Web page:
Molly's Kids: Cole is the face of pediatric strokes during Pedia - | WBTV Charlotte

Molly's Kids: Cole is the face of pediatric strokes during Pediatric Stroke Awareness Month

(Photo courtesy the Abernathy family) (Photo courtesy the Abernathy family)
(Photo courtesy the Abernathy family) (Photo courtesy the Abernathy family)
(Photo courtesy the Abernathy family) (Photo courtesy the Abernathy family)
(Photo courtesy the Abernathy family) (Photo courtesy the Abernathy family)

Every month seems to be awareness for something. For the Abernathy family in Claremont, May is the only one that matters. This is Pediatric Stroke Awareness Month.

9-year-old Cole Abernathy is their beloved son. Much of his story is still being written but his aunt Leslie McIntosh wrote (after getting her sister’s permission) to ask if Cole could become one of our amazing #MollysKids.

“People just don’t realize,” she said. “They think of strokes as thing old people get. Not babies.”

Of course.

Cole had his first stroke in-utero. Hadn’t even been delivered. His parents didn’t know it happened until he turned 6-months-old and didn’t meet certain markers with his regular check-up. An MRI showed the stroke damaged much of the center-left side of his brain.

As he has grown -- he's now in the 3rd grade -- doctors have been amazed that he continues to do certain things, despite the daily obstacles. He’s partially paralyzed on his right side. He had no functional use of his right hand and the muscles on his right side are weaker.

But Cole swims. Plays baseball. Basketball. Golf. He’s constantly punting a football.

“I’ve never heard him say the word ‘can’t’,” says Aunt Leslie. “As a result of his stroke he has learning disabilities, severe ADHD and at the age of four he began having seizures. But we’ve never heard him say ‘can’t’.”

Leslie says her nephew has tried every medication to no avail. In 2014, he had a VNS device (kind of like a magnet) implanted in his neck to help control the seizures. It didn’t work. That same month he had tendon transfer surgery (a tendon transfer!) in to help position his hand.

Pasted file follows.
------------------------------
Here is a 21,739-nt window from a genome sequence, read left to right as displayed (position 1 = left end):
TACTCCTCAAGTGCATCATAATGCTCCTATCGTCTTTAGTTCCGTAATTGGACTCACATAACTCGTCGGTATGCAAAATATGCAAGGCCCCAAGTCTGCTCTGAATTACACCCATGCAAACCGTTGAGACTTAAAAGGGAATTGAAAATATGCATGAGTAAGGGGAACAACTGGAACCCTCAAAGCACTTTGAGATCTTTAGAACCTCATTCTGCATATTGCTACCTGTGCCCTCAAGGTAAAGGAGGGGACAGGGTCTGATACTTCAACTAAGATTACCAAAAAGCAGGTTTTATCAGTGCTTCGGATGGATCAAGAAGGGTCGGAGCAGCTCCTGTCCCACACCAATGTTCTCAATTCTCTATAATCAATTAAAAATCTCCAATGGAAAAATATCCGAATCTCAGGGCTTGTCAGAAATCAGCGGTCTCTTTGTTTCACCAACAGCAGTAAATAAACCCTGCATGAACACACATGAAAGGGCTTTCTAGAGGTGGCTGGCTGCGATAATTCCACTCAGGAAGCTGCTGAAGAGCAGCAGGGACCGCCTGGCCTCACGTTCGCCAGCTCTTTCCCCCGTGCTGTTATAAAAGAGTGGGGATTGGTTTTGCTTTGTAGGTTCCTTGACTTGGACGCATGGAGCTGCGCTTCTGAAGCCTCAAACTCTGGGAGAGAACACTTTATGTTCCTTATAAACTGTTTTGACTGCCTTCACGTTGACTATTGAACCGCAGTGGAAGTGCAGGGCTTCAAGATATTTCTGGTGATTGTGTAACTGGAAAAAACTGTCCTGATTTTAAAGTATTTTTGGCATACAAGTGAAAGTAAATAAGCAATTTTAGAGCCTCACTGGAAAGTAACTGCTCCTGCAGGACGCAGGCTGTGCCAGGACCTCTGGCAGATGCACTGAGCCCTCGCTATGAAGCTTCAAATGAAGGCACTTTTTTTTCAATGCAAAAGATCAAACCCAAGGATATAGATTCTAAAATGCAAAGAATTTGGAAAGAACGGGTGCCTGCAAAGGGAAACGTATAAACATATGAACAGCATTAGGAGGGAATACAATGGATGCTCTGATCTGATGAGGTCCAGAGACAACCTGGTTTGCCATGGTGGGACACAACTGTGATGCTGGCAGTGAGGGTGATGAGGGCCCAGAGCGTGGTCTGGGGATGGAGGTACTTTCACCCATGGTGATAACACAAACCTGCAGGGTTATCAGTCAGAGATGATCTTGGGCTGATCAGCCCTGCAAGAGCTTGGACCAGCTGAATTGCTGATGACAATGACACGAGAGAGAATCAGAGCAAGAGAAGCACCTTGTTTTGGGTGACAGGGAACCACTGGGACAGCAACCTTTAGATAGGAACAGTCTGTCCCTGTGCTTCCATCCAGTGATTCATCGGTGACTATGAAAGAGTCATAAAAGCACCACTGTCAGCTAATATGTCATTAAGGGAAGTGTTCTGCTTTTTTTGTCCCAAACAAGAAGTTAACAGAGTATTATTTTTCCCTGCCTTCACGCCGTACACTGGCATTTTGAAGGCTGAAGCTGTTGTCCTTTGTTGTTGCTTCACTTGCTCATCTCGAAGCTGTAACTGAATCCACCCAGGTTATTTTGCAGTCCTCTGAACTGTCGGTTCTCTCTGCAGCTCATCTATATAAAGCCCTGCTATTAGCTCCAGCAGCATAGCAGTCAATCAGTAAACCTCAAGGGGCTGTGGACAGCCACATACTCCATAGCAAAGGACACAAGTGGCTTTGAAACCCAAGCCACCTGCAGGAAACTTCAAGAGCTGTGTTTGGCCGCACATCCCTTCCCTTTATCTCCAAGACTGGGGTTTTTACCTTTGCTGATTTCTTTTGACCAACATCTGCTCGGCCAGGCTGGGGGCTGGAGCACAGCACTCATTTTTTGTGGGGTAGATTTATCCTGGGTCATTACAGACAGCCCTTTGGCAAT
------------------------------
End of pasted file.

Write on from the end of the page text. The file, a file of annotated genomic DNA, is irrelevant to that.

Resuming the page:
“The doctors at UNC Children's - North Carolina Children's Hospital referred Cole to Boston Children's Hospital this past December,” Leslie wrote. “I made that trip with my sister and witnessed firsthand what days are like caring for him and the importance of being an advocate. The amount of medicine Cole takes in one day is mind-boggling.”

Cole’s parents – Connie and Chris – spent significant time in Boston. They’re waiting to see if he’s a candidate for epilepsy surgery (read: brain surgery).

They should know by late July or early August.

“My sister and I are both teachers,” Leslie wrote. “She works at Oxford Elementary PTO school. I’m at Bandys High School. We work with kids every day who have a variety of needs and require attention and empathy. But we never imagined one of those kids would be ours. Cole teaches us the value of perseverance in the face of adversity. He has made us both better teachers and mothers.”

A great message, Leslie. Thank you. 

Another message worth pointing out… something Leslie probably didn’t even intend.

She wrote me from her work email. The signature at the bottom – something she personalized to be on the bottom of every email she ever sends to anyone she ever writes – is a quote from Lou Holtz. 

“Ability is what you are capable of doing. Motivation determines what you do. Attitude determines how well you do it.”

You learn from what surrounds you.

If that's the family mentality surrounding Cole, sounds like he's getting his positivity and "can-do" attitude honestly.

Keep us updated, Leslie. And Connie. And Chris. We’ll be wondering.


**Editor’s note: This is about one of #MollysKids, children WBTV Anchor Molly Grantham follows closely on her Facebook page. It was first published there – which is why it’s written in a personal way. For years Molly has followed hundreds of kids with uphill medical battles. Find this story and updates on all #MollysKids here.**

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